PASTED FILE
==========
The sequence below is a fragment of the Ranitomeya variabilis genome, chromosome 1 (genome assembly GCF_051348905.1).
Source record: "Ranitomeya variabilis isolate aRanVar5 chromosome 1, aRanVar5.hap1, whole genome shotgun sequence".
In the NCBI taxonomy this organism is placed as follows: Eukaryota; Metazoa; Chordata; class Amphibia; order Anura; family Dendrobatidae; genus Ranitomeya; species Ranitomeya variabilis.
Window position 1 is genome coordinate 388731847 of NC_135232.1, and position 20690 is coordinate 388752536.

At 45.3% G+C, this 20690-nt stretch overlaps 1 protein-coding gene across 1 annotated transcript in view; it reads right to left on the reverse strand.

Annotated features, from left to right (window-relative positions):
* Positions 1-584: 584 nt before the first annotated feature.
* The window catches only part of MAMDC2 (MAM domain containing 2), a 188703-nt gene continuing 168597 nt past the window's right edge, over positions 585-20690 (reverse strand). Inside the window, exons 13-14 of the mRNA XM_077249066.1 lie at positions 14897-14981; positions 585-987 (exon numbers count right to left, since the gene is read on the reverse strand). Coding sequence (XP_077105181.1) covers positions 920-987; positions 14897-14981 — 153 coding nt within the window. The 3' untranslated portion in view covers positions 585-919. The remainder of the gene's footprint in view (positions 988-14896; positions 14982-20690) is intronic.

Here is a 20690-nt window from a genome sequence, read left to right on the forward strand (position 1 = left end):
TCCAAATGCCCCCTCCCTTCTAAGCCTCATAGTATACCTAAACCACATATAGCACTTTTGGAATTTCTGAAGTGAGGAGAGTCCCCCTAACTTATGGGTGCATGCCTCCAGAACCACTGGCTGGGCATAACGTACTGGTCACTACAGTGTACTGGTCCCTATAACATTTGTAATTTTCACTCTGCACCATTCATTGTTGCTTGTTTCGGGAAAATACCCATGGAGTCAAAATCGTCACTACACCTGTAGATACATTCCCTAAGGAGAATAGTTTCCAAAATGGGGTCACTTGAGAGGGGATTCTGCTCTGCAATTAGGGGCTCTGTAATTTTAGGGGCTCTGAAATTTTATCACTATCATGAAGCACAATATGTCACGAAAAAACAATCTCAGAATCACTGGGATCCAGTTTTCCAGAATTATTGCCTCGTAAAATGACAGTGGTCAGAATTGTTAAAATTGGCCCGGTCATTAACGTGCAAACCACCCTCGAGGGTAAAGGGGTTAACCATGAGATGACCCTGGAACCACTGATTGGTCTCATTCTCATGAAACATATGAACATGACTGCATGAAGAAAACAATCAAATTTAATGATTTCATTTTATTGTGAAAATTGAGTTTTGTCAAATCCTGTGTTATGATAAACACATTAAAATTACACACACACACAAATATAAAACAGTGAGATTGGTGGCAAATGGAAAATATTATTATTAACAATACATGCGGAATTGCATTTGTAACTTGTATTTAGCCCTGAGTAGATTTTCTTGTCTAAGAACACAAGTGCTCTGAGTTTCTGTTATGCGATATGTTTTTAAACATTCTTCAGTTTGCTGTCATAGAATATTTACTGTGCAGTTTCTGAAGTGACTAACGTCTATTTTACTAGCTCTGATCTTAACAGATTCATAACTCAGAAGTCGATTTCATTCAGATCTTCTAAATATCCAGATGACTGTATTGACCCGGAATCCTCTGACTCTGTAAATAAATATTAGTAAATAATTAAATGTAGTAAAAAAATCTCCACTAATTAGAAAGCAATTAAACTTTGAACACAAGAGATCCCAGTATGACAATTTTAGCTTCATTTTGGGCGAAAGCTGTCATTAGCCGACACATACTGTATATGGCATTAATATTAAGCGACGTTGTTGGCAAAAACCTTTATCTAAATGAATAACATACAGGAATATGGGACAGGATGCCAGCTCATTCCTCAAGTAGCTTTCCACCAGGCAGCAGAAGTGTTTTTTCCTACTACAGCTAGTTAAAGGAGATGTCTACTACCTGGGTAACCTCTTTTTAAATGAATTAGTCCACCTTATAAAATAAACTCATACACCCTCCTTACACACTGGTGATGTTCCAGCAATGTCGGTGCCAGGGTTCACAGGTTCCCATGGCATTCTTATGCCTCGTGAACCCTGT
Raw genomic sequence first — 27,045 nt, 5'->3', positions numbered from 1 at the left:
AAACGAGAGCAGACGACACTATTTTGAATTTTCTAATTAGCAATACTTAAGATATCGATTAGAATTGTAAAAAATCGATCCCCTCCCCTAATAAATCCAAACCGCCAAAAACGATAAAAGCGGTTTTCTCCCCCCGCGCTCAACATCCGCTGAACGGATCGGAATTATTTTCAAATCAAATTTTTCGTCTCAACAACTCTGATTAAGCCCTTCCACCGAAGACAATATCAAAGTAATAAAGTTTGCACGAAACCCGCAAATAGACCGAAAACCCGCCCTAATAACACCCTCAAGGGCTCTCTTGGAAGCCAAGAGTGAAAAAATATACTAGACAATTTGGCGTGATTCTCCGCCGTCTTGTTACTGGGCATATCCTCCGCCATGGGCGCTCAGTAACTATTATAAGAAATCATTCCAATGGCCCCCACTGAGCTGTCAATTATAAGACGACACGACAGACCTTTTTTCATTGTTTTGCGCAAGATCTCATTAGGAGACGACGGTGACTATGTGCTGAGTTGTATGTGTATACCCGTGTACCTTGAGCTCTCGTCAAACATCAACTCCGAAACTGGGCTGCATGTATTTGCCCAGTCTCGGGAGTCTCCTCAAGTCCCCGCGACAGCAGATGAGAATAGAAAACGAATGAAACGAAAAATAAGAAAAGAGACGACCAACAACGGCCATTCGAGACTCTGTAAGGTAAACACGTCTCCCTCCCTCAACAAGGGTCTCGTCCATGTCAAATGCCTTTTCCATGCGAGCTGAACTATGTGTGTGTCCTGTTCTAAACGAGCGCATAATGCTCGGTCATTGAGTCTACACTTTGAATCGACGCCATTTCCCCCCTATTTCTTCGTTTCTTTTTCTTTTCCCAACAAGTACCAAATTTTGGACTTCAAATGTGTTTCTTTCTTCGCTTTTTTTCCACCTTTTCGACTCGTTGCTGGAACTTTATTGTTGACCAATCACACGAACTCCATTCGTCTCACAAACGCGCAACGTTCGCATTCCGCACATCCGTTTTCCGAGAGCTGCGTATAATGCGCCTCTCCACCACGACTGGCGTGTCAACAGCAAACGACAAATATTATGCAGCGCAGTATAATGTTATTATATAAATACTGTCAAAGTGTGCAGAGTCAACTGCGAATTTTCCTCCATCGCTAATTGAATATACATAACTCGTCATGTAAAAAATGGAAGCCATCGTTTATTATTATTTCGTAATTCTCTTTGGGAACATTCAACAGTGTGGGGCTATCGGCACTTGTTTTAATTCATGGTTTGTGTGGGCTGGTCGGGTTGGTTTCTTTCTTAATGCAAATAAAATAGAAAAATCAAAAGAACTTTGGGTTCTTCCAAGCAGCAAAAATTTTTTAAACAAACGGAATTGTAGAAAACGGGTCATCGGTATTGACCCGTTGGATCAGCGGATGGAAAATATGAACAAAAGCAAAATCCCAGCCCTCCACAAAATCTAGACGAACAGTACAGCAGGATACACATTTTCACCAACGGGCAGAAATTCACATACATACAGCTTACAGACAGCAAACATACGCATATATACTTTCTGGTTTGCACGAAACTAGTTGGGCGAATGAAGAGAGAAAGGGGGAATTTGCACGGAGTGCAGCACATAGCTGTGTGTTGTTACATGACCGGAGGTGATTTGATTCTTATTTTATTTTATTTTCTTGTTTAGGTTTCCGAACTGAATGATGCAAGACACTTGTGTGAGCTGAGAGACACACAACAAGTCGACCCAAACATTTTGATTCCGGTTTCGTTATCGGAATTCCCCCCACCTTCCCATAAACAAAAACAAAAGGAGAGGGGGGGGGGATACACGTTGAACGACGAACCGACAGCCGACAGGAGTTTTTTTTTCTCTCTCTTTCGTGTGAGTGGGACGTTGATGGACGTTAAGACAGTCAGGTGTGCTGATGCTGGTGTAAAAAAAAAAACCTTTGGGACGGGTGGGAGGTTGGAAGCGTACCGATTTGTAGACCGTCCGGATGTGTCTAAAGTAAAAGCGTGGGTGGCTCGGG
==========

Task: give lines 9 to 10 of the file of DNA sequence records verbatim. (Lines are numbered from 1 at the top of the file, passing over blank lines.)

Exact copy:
Here is a 20690-nt window from a genome sequence, read left to right on the forward strand (position 1 = left end):
TCCAAATGCCCCCTCCCTTCTAAGCCTCATAGTATACCTAAACCACATATAGCACTTTTGGAATTTCTGAAGTGAGGAGAGTCCCCCTAACTTATGGGTGCATGCCTCCAGAACCACTGGCTGGGCATAACGTACTGGTCACTACAGTGTACTGGTCCCTATAACATTTGTAATTTTCACTCTGCACCATTCATTGTTGCTTGTTTCGGGAAAATACCCATGGAGTCAAAATCGTCACTACACCTGTAGATACATTCCCTAAGGAGAATAGTTTCCAAAATGGGGTCACTTGAGAGGGGATTCTGCTCTGCAATTAGGGGCTCTGTAATTTTAGGGGCTCTGAAATTTTATCACTATCATGAAGCACAATATGTCACGAAAAAACAATCTCAGAATCACTGGGATCCAGTTTTCCAGAATTATTGCCTCGTAAAATGACAGTGGTCAGAATTGTTAAAATTGGCCCGGTCATTAACGTGCAAACCACCCTCGAGGGTAAAGGGGTTAACCATGAGATGACCCTGGAACCACTGATTGGTCTCATTCTCATGAAACATATGAACATGACTGCATGAAGAAAACAATCAAATTTAATGATTTCATTTTATTGTGAAAATTGAGTTTTGTCAAATCCTGTGTTATGATAAACACATTAAAATTACACACACACACAAATATAAAACAGTGAGATTGGTGGCAAATGGAAAATATTATTATTAACAATACATGCGGAATTGCATTTGTAACTTGTATTTAGCCCTGAGTAGATTTTCTTGTCTAAGAACACAAGTGCTCTGAGTTTCTGTTATGCGATATGTTTTTAAACATTCTTCAGTTTGCTGTCATAGAATATTTACTGTGCAGTTTCTGAAGTGACTAACGTCTATTTTACTAGCTCTGATCTTAACAGATTCATAACTCAGAAGTCGATTTCATTCAGATCTTCTAAATATCCAGATGACTGTATTGACCCGGAATCCTCTGACTCTGTAAATAAATATTAGTAAATAATTAAATGTAGTAAAAAAATCTCCACTAATTAGAAAGCAATTAAACTTTGAACACAAGAGATCCCAGTATGACAATTTTAGCTTCATTTTGGGCGAAAGCTGTCATTAGCCGACACATACTGTATATGGCATTAATATTAAGCGACGTTGTTGGCAAAAACCTTTATCTAAATGAATAACATACAGGAATATGGGACAGGATGCCAGCTCATTCCTCAAGTAGCTTTCCACCAGGCAGCAGAAGTGTTTTTTCCTACTACAGCTAGTTAAAGGAGATGTCTACTACCTGGGTAACCTCTTTTTAAATGAATTAGTCCACCTTATAAAATAAACTCATACACCCTCCTTACACACTGGTGATGTTCCAGCAATGTCGGTGCCAGGGTTCACAGGTTCCCATGGCATTCTTATGCCTCGTGAACCCTGT